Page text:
By encouraging doctors and patients to try unproven drugs outside of the scope of a randomised controlled trial, it may be harder to recruit patients into trials. This will harm medical research and delay finding new effective treatments.

3. Patients with ‘Nothing to Lose’ will benefit from this Bill.

If a patient has been told there are no known treatment options left then trying an unproven ‘innovative’ treatment cannot guarantee in anyway that the patient will benefit. As the treatment is unknown and unproven it may just as well harm rather than help. There will also be unknown side effects that may seriously harm the quality of life for that patient. Even patients with few proven treatment options can still benefit from care that helps with a quality of life.

Unproven treatments can seriously jeopardise this chance. Patients who enrol in trials do so knowing this is a risk but that knowledge gained may help others. The fact that a Saatchi treatment will take place outside the scope of a trial means that even if something is learned it may not even help others.

4. The Bill could not be used by homeopaths to cover themselves to use quack treatments on cancer patients.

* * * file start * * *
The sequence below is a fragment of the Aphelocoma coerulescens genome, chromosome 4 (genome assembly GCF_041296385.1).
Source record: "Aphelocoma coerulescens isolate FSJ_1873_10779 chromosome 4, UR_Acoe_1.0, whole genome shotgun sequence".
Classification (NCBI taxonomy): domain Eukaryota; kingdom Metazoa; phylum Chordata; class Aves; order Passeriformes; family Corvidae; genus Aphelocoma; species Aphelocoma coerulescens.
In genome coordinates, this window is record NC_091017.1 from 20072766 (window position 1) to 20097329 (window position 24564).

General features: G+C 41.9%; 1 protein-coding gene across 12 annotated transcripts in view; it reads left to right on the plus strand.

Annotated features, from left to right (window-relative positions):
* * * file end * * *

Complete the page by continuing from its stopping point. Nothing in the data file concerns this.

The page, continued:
The Saatchi Bill team claim that “The Bill can only be used by qualified and registered doctors. The term ‘doctor’ is a legal one and homeopaths (for example) would not be protected by the Bill, if it became law.”

However, many homeopaths are indeed medically qualified and belong to the Faculty of Homeopathy, the organisation representing medical homeopaths. This Bill should not allow them to try homeopathic treatments where there is no good reason to think that they could do any good.

Indeed, within the many thousands of doctors, there will always be a few who believe in pseudoscientific or superstitious treatments. Sometimes, they form their own private clinics and practices. This Bill will allow them to “consult” with themselves and cover practices that would be considered simple quackery

5. Doctors will only be able to use a treatment if it has the agreement of a Multidisciplinary Team (MDT) and the doctors’ Responsible Officer (RO).

The Bill only demands the doctor consults with a MDT and notifies their RO. There is no requirement for them to heed the views of either.

6 The Bill will not prevent patients suing doctors if they have been harmed through bad practice or negligent treatment.

It is not clear that this is so. The Bill only demands that the doctor takes into “consideration of all matters that appear to the doctor to be reasonably necessary to be considered in order to reach a clinical judgment.”If that doctor is incompetent or delusional then they still might have taken into account all matters that appear to them to be reasonable. The current law demands that such an action would have been supported by a responsible body of medical opinion. This safety net is removed.